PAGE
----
Let me ask a simple question that you will surely be able to answer: what would you call a person living in the United States? An American. Right? Okay, but what would we call Simón José Antonio de la Santísima Trinidad Bolívar y Palacios, more commonly just called Simón Bolívar? Well, Bolívar was born in 1783 in what Spanish America was then. His career as a revolutionary took him all over the Atlantic World: Spain, the US, Haiti, Jamaica, and all over South America. His work as a revolutionary saw him lead the peoples of much of what today is called Latin America from Spanish rule. His name is probably most familiar to you because two nations took his name: Bolivia and Venezuela (its full name being the Bolivarian Republic of Venezuela). But back to the question at hand: what do we call Simón Bolívar? Well, I would call him an American. But he only briefly lived in the United States, never held citizenship in the US, and certainly did not see himself as having any claim to being “American” in that sense of the word. But it would still be correct and useful to call him American.
Here is the problem that a lot of Latin American, Caribbean, and Native people in the Americas have started to reckon with: what is an American? An American can be both a citizen of the United States and a person living in North, Central, or South America. In Latin America, that later definition is the only definition that is widely accepted. So, to most people in the Americas outside of the United States, an American could be someone from the US, but it could also be someone from Mexico, Peru, Haiti, or any of the other various nations with which the US shares these continents.
This is not a problem not just with people but with subjects. I am a historian, and one of my areas of research is American Labor History. So, what do I study? Am I studying the labor movements of Cesar Chavez (who worked in the US) along with José Alonso and the ATLAS union of the early 1950s (which was active all across South America) at the same level? Sadly no. It is more accurate to describe my field of study as US Labor History because I focus on the history of labor in the United States. Not only does it clarify my field of study within US institutions where the study of both the US and wider America are done, but it is also helpful when I speak about what I study to my colleagues from the Americas, who would be rightfully confused if I claimed to give an overview of the history of labor in America and only mentioned Eugene V. Debs and the Wobblies without talking about Salvador Allende or the Zapatistas.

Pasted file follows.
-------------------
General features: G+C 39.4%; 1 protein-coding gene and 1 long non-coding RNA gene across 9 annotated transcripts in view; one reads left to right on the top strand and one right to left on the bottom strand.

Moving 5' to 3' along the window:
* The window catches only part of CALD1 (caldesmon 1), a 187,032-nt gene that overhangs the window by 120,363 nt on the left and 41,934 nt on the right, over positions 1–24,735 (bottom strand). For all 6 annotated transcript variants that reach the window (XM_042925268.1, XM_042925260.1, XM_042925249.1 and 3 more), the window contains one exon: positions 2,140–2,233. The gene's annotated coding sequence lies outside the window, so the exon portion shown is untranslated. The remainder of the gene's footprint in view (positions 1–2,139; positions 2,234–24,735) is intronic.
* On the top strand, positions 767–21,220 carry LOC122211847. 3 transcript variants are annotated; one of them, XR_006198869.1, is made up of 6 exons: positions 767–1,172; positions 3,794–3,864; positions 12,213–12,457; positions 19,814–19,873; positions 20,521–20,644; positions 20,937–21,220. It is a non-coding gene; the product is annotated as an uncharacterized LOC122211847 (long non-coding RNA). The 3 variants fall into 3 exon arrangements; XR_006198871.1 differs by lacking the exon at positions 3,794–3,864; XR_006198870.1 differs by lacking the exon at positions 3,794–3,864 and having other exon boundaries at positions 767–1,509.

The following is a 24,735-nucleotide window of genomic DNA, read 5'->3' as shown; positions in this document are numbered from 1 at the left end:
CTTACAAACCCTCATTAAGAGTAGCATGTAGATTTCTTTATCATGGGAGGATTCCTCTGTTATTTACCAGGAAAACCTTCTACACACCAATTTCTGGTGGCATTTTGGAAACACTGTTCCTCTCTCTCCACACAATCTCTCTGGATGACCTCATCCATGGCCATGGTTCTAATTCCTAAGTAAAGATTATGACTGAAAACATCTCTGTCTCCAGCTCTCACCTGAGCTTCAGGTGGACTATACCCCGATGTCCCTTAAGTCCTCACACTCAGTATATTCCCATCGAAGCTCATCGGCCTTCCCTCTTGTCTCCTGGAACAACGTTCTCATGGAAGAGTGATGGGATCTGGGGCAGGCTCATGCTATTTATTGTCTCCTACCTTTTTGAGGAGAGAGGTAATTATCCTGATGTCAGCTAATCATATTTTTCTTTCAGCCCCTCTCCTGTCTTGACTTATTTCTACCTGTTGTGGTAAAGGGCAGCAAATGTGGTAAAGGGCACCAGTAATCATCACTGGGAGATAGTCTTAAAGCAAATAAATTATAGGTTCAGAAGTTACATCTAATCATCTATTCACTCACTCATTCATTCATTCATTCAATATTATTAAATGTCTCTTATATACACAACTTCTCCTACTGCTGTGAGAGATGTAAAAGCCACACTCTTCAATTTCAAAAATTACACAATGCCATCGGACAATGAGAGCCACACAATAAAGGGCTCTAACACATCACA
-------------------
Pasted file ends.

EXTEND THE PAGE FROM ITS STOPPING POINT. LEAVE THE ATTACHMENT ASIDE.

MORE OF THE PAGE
So, what are we to do about this word? How am I to call someone from the United States if not an American? Well, this is not the first time someone has thought about trying to use a different word. Henry Louis Mencken, a writer, and philosopher in the early 1900s collected words that had been used instead of American in 1947. While many are region based, such as Washingtonian and Columbian (which would add more confusion), many are for all people in the US. There is Fredonian, which was used by the first Texans to rebel against Mexico ten years before the famed Battle of the Alamo. Usian is a short little term that derives from the US acronym for the United States for the name. Perhaps the most realistic replacements might be United Statesian and United Stater (my personal favorite). Others have taken a shot at giving Americans (from the US) a more precise and less confusing name. The famed architect Frank Lloyd Wright popularized Usonian (using the same logic as Usian) as an alternative. Despite the tries, none of these have taken off as an often-used substitute.
There is a word that is used in many parts of the world, in one form or another, to describe citizens of the United States: Yankee. Yankee is said to have its origins in the Cherokee word for coward. It was adopted by the Patriots during the American Revolution, and War of Independence, most famously in the mocking song-turned patriotic anthem “Yankee Doodle.” However, there is a problem with Yankee; despite its wide use outside of the States, in the United States, it has the connotation of meaning someone from the northern states, but the New England area especially. During the US Civil War (which I also believe needs to be renamed, but that’s for a later blog post), the term was used as the opposite of Confederate. Historians still use Yankee mainly in that context, and it would be awkward to shift the meaning for us. More importantly, it doesn’t solve the problem of the use of American as a category. Saying, for instance, that I study Yankee Labor History would be confusing because of the previously described geographical and historical context around that word.
So where does that leave us (or I should say US)? Well, I think the solution is simple, we avoid using American to avoid talking about people from the US until we land on a better word (I will be rooting for United-Stater/Stater). It takes a little adjusting to, and some sentences may come off as awkward. But last semester, I got to write a twenty-page paper on Labor history in the United States between 1886 and 1921, and I committed to not using the word “American” to refer to people from the United States. I was successful not only in not using it but making it so smooth that several readers did not realize that I had not used the word until I told them.
Using the word American to mean all those from the Americas will not solve the problems of the global south, nor will it give us all some sense of unity with our fellow Americans in Latin America and the Carrabin. However, it moves us in that direction. It makes us here in the United States take off the blinders that we sometimes have, that there is a world outside of the United States. A big world. Right outside our door are people who share the title of American with us.
“Yankee, n. and adj.” OED Online. September 2022. Oxford University Press.